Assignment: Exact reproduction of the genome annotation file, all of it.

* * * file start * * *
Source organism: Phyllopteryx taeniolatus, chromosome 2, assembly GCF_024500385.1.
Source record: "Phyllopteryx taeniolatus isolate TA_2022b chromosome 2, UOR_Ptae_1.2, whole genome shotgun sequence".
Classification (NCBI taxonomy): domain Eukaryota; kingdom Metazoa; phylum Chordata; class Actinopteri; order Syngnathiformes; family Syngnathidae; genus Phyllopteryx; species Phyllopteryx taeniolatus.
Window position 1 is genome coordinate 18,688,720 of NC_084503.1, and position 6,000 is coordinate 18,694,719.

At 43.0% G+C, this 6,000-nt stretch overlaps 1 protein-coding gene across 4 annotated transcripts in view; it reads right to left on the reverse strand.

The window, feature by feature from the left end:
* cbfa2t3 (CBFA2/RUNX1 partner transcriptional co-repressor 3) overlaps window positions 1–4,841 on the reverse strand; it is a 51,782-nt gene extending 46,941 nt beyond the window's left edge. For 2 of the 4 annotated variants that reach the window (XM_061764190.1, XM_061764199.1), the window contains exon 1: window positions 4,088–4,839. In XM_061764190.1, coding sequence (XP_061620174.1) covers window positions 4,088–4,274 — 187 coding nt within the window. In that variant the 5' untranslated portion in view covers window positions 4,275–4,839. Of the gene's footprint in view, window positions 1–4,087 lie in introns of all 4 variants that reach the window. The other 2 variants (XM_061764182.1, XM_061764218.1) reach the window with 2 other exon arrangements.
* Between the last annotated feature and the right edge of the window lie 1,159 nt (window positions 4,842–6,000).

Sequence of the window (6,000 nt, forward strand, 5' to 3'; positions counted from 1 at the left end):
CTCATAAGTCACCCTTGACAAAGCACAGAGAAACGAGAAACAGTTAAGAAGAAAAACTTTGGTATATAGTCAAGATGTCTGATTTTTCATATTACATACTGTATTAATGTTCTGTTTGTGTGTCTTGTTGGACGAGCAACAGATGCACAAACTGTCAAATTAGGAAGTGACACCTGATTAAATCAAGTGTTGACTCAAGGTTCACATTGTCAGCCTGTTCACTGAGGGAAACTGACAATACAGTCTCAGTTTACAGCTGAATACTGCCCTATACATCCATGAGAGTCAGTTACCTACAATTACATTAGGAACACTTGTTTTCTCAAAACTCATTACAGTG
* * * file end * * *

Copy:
Source organism: Phyllopteryx taeniolatus, chromosome 2, assembly GCF_024500385.1.
Source record: "Phyllopteryx taeniolatus isolate TA_2022b chromosome 2, UOR_Ptae_1.2, whole genome shotgun sequence".
Classification (NCBI taxonomy): domain Eukaryota; kingdom Metazoa; phylum Chordata; class Actinopteri; order Syngnathiformes; family Syngnathidae; genus Phyllopteryx; species Phyllopteryx taeniolatus.
Window position 1 is genome coordinate 18,688,720 of NC_084503.1, and position 6,000 is coordinate 18,694,719.

At 43.0% G+C, this 6,000-nt stretch overlaps 1 protein-coding gene across 4 annotated transcripts in view; it reads right to left on the reverse strand.

The window, feature by feature from the left end:
* cbfa2t3 (CBFA2/RUNX1 partner transcriptional co-repressor 3) overlaps window positions 1–4,841 on the reverse strand; it is a 51,782-nt gene extending 46,941 nt beyond the window's left edge. For 2 of the 4 annotated variants that reach the window (XM_061764190.1, XM_061764199.1), the window contains exon 1: window positions 4,088–4,839. In XM_061764190.1, coding sequence (XP_061620174.1) covers window positions 4,088–4,274 — 187 coding nt within the window. In that variant the 5' untranslated portion in view covers window positions 4,275–4,839. Of the gene's footprint in view, window positions 1–4,087 lie in introns of all 4 variants that reach the window. The other 2 variants (XM_061764182.1, XM_061764218.1) reach the window with 2 other exon arrangements.
* Between the last annotated feature and the right edge of the window lie 1,159 nt (window positions 4,842–6,000).

Sequence of the window (6,000 nt, forward strand, 5' to 3'; positions counted from 1 at the left end):
CTCATAAGTCACCCTTGACAAAGCACAGAGAAACGAGAAACAGTTAAGAAGAAAAACTTTGGTATATAGTCAAGATGTCTGATTTTTCATATTACATACTGTATTAATGTTCTGTTTGTGTGTCTTGTTGGACGAGCAACAGATGCACAAACTGTCAAATTAGGAAGTGACACCTGATTAAATCAAGTGTTGACTCAAGGTTCACATTGTCAGCCTGTTCACTGAGGGAAACTGACAATACAGTCTCAGTTTACAGCTGAATACTGCCCTATACATCCATGAGAGTCAGTTACCTACAATTACATTAGGAACACTTGTTTTCTCAAAACTCATTACAGTG